Google parent Alphabet hit by advertising slump as sales miss estimates, but cloud losses narrow
- Alphabet had $57.27 billion in third quarter sales, less than expected, as a slowdown in online advertising spreads from social media to search
- One bright spot is Google’s cloud service, which trails Amazon and Microsoft, with losses less than expected at US$699 million
Google’s advertising juggernaut, which had largely dodged the digital-ad slowdown that hit rivals earlier this year, is no longer immune. Alphabet said third-quarter sales, excluding payments to distribution partners, were US$57.27 billion. That compared with the average analyst projection for US$58.18 billion.
Net income was US$1.06 per share, less than Wall Street’s estimates for US$1.25 per share. Shares fell more than 6 per cent in post-market trading.
Alphabet chief executive officer Sundar Pichai said the company was “focused on moderating operating expense growth”. Chief financial officer Ruth Porat, meanwhile, said she expected headcount additions to fall by more than half in the fourth quarter compared with the previous period.
“As we plan for 2023, we’ll continue to make important trade-offs where needed,” Pichai said. “Throughout Google’s history, periods of dedicated focus have enabled us to emerge strongly.”
Shares fell as low as US$96.71, after closing at US$104.48 in New York.
There were disappointing results across Alphabet’s sprawling portfolio. Search and other related businesses, the company’s financial engine, generated third-quarter sales of US$39.54 billion, compared with analyst estimates of US$40.87 billion. Philipp Schindler, Google’s chief business officer, said some advertisers have begun to trim spending.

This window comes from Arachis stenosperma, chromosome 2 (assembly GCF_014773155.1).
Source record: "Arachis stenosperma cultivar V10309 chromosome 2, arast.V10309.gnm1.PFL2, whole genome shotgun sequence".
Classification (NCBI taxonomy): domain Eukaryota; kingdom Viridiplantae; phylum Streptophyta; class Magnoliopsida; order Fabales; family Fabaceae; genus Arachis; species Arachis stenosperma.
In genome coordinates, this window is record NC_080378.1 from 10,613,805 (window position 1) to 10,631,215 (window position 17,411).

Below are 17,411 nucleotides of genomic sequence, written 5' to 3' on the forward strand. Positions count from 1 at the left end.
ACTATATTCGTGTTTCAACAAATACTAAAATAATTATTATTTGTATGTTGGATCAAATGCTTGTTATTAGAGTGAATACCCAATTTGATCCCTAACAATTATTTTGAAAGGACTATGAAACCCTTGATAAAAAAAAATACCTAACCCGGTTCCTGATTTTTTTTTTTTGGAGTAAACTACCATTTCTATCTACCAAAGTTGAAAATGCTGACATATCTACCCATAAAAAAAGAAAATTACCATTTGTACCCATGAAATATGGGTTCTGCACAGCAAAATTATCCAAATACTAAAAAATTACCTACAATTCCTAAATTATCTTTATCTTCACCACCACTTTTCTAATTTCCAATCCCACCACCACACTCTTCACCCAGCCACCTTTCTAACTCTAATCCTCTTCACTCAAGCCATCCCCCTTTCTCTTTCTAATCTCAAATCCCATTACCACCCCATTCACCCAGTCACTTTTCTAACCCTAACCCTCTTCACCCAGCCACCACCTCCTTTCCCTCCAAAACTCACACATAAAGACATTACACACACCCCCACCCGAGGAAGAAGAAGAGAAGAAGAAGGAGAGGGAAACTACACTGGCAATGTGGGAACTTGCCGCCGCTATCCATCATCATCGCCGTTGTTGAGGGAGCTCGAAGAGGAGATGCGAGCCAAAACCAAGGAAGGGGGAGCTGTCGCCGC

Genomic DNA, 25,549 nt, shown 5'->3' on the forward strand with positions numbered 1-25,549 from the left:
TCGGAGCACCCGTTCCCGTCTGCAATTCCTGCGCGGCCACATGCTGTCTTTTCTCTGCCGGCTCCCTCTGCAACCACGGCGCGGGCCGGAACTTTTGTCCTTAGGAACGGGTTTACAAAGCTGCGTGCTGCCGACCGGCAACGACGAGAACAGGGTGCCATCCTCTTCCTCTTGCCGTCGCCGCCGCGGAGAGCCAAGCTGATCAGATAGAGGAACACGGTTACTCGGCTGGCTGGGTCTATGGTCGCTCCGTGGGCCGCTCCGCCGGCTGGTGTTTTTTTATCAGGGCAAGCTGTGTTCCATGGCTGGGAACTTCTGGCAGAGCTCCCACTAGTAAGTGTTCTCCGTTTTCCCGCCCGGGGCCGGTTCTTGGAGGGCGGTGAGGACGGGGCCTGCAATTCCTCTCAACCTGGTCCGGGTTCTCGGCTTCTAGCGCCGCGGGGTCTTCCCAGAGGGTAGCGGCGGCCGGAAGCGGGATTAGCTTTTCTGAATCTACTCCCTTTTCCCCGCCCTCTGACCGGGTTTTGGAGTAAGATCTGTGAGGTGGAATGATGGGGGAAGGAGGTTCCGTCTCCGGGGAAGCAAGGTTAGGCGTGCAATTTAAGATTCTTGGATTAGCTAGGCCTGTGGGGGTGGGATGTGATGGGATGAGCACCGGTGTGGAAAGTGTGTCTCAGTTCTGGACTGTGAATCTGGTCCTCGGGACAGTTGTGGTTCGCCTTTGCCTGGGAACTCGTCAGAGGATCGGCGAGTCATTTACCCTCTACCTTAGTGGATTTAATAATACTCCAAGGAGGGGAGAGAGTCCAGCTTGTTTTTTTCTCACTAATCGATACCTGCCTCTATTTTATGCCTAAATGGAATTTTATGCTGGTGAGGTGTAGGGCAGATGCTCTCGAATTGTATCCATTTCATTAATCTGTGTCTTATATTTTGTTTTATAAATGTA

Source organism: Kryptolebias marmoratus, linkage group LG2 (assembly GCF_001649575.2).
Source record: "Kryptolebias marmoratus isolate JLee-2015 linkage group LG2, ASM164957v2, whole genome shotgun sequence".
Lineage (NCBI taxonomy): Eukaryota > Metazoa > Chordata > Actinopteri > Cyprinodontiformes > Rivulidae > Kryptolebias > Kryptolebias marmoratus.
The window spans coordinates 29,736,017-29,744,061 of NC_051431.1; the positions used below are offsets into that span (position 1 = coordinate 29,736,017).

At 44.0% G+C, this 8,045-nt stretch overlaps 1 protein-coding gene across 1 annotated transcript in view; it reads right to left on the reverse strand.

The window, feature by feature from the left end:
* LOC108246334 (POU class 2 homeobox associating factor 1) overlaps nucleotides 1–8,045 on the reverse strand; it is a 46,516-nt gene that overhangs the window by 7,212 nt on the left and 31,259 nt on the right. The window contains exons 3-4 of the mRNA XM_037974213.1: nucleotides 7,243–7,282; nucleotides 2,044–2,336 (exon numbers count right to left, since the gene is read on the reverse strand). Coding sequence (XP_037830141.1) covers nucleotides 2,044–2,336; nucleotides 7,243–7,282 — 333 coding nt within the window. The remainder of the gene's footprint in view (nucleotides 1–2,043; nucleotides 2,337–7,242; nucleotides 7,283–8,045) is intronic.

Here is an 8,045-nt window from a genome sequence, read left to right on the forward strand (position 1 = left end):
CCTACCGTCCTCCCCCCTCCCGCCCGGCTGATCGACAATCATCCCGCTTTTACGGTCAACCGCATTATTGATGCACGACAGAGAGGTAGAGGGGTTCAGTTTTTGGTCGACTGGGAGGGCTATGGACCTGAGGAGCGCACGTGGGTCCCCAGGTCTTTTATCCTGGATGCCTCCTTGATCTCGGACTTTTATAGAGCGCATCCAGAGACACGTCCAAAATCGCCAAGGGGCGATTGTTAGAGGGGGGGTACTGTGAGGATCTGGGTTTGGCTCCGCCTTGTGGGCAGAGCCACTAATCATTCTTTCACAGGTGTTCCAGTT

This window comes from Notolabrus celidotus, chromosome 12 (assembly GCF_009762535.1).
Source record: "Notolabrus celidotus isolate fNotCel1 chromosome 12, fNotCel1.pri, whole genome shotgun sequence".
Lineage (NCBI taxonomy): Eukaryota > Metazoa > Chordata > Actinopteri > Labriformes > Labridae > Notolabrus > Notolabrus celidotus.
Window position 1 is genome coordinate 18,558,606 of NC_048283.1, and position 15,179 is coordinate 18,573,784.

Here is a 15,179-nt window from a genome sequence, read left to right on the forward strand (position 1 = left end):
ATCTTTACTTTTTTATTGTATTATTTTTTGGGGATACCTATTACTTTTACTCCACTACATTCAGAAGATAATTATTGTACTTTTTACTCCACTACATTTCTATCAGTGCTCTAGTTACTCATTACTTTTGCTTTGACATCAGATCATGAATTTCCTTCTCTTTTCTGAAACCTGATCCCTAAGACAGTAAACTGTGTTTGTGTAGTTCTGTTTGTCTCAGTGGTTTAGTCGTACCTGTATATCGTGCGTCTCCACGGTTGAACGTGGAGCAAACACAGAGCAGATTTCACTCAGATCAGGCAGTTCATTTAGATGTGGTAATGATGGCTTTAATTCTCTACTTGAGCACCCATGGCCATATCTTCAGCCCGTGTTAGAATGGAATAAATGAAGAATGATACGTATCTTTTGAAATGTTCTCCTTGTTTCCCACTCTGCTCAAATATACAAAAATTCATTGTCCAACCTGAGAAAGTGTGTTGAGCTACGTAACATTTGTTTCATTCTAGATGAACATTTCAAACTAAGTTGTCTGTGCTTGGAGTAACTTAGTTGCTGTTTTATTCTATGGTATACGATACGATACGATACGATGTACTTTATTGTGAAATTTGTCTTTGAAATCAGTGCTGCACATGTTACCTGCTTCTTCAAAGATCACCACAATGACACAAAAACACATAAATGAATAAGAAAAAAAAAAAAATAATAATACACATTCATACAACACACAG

Google’s YouTube missed the mark by an even wider margin, reporting ad sales of US$7.07 billion, compared with analysts’ average estimate of US$7.47 billion.
“Google needs to salvage stronger growth from YouTube to keep its head above the water,” said Evelyn Mitchell, an analyst with Insider Intelligence. “Being wholly reliant on how search performs, that’s not a good place to be.”
Alphabet’s Other Bets – a collection of nascent companies that includes self-driving car company Waymo and life sciences unit Verily – saw US$209 million in revenue on losses of US$1.61 billion. In September, Verily, which has experimented with diabetes-detecting contact lenses and launched Covid-19 testing programmes, said it raised US$1 billion in new investments led by its parent company.
While Google has taken steps to control costs during the economic downturn, it will take time for the company to see the benefits, said Tejas Dessai, a research analyst at Global X ETFs.
“It’s a big company – it will take some time to trim fat,” he said.